How Censorship Is Forcing Chinese Culture Into Savagery

The Great Wall.

China has a very long history that dates back thousands of years. (Image: via Pixabay)

For a culture to develop, it is necessary that its people are free to explore the questions of free thought, speech, and belief. Putting restrictions on what people can think or feel is a surefire way to repress creativity and innovation, and stagnate the culture of a society. China is a good example of how censorship destroys a fascinating civilization.

Censorship stifling creativity

China has a very long history that dates back thousands of years. And everything from Chinese culture, whether it be martial arts, music, or spirituality, is admired the world over. Yet, this fact also underlines a major problem — everything that people admire about China lay solely in its past.

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Modern China, built on the foundation of oppression and censorship by the Communist Party, has literally contributed nothing to Chinese culture. In contrast, it has actually repressed the creative potential of the Chinese people.

“Censorship pours cold water on creativity. There are entire events and topics, like the Tiananmen protests and crackdown, that are completely off-limits at the moment. It’s tough to push the envelope when you’re constantly looking over your shoulder. And that’s a shame because China and modern Chinese history are so ripe for all sorts of intellectual, artistic, and cultural exploration”, Juliana Liu, senior editor of Inkstone, writes in a Forbes article.

During the time of the Ming Dynasty, white and blue porcelain vases were highly popular and regularly exported to Europe and the rest of Asia.
During the time of the Ming Dynasty, white and blue porcelain vases were highly popular and regularly exported to Europe and the rest of Asia. (Image: via Wikimedia Commons)

Censorship has made Chinese people afraid of thinking outside the box. Instead, most people are pretty satisfied living their lives within the dictates of the Communist regime. And those who escape from the country immediately sense the difference between people from mainland China and those who have grown up in a democracy.

“My middle-school classmates who remained in China think very different from the study abroad groups … It’s nearly impossible to escape and become an independent thinker”, The Globe and Mail quotes a Chinese-born student of Columbia University, who also said that she would find it very difficult to go back home and live in a 1984-like society.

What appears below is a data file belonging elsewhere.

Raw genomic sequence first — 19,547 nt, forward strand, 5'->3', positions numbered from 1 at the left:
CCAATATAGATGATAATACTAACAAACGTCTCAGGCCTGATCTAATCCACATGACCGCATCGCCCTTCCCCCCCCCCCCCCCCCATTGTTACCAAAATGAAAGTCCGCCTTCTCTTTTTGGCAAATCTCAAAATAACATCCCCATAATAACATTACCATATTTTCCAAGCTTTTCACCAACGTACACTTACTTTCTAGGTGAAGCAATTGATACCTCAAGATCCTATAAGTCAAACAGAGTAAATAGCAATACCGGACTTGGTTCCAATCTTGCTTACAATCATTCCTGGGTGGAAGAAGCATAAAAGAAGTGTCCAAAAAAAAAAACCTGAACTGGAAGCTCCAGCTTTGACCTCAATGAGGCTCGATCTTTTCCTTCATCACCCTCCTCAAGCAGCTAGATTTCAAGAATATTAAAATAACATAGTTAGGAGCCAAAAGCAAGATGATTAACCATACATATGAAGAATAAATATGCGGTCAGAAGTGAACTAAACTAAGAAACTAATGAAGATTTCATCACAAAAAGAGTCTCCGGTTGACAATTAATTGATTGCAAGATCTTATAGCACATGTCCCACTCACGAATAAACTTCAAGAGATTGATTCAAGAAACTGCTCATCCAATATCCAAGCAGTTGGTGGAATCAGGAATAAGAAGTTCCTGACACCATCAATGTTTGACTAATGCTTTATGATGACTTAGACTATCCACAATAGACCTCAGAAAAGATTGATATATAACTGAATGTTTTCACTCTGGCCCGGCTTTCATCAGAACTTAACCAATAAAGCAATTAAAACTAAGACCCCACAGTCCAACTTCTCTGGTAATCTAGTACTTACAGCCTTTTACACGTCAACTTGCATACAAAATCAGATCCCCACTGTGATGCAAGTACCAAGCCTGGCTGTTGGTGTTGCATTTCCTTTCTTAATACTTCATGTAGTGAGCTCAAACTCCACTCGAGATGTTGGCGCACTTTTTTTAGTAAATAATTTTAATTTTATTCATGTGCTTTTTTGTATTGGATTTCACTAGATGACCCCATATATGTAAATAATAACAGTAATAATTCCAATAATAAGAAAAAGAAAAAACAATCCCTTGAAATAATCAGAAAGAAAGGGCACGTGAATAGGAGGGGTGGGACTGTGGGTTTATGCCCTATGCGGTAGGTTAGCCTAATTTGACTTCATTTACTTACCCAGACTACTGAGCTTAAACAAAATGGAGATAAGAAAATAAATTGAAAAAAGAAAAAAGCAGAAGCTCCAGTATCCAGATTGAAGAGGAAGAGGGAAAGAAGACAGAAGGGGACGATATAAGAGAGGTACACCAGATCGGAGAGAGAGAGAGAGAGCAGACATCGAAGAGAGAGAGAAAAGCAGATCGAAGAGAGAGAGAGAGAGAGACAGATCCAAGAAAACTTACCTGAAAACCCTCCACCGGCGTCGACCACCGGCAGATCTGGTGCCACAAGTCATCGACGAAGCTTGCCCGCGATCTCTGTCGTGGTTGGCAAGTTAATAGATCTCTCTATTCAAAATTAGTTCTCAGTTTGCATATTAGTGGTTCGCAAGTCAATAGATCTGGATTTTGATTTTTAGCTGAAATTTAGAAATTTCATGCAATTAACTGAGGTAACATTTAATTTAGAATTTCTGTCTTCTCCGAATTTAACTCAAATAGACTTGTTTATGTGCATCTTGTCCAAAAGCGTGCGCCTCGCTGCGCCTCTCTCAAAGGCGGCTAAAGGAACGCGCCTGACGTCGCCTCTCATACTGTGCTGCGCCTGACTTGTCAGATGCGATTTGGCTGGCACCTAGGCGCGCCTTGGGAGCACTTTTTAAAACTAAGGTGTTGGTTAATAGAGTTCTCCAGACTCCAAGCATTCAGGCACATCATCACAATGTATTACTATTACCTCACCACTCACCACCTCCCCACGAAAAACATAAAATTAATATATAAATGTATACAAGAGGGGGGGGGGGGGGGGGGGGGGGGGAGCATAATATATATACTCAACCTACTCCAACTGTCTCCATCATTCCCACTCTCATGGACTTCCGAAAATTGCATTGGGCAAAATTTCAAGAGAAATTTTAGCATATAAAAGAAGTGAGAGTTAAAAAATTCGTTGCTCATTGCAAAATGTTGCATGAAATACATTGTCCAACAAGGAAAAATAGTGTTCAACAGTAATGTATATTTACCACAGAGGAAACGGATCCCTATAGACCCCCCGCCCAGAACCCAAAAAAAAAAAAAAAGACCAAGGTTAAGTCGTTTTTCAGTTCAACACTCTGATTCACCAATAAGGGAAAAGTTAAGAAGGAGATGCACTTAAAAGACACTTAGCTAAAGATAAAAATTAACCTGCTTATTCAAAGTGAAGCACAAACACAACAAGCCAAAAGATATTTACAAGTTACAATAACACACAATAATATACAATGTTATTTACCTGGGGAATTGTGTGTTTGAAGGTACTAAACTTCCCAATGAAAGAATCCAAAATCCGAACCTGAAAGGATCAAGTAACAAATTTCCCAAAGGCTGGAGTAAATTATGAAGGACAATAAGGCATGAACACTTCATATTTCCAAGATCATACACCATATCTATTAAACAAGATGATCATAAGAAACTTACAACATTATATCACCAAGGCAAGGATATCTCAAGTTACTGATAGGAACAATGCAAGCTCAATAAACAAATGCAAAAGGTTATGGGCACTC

And with independent, creative Chinese people deciding to settle abroad rather than lead mundane lives back in the country, China essentially ends up losing the very people who could have defined modern Chinese culture and given its people something to be truly proud of.

Censorship threatening innovation  

Chinese censorship also affects the innovative drive in people. Since they have been raised in a society that values obedience rather than questioning, China essentially ends up losing out in innovation when compared to Western nations.

“Ideas [for innovation] can come from everywhere… Even social issues like dumping dead pigs into the Huangpu River can stimulate ideas for social innovation. But the government is fearful of ideas that could cause social unrest, so the benefits of free ideas are not coming out yet in China”, A Chinese-born US-educated woman says in an interview with The Atlantic.

The entire culture of China that the Communist Party has crafted, right from the strong censorship laws that prevent people from fully exploring other cultures, strict rules that make people afraid of thinking different other than the government narrative, and poor intellectual property rights that exist in the country, is all dragging down Chinese culture into irrelevance.

If China has to regain its once awe-inspiring culture, then the government better start allowing people to think freely rather than being afraid of their ideas. Else, all talk by the Communist Party about making China a “great country” will simply remain an unfulfilled dream. But when the central tenets of communism dictate violence and destruction, it is hard to bring back past glory with the Chinese Communist Party still in power. The Chinese have to start realizing that you can’t have both.

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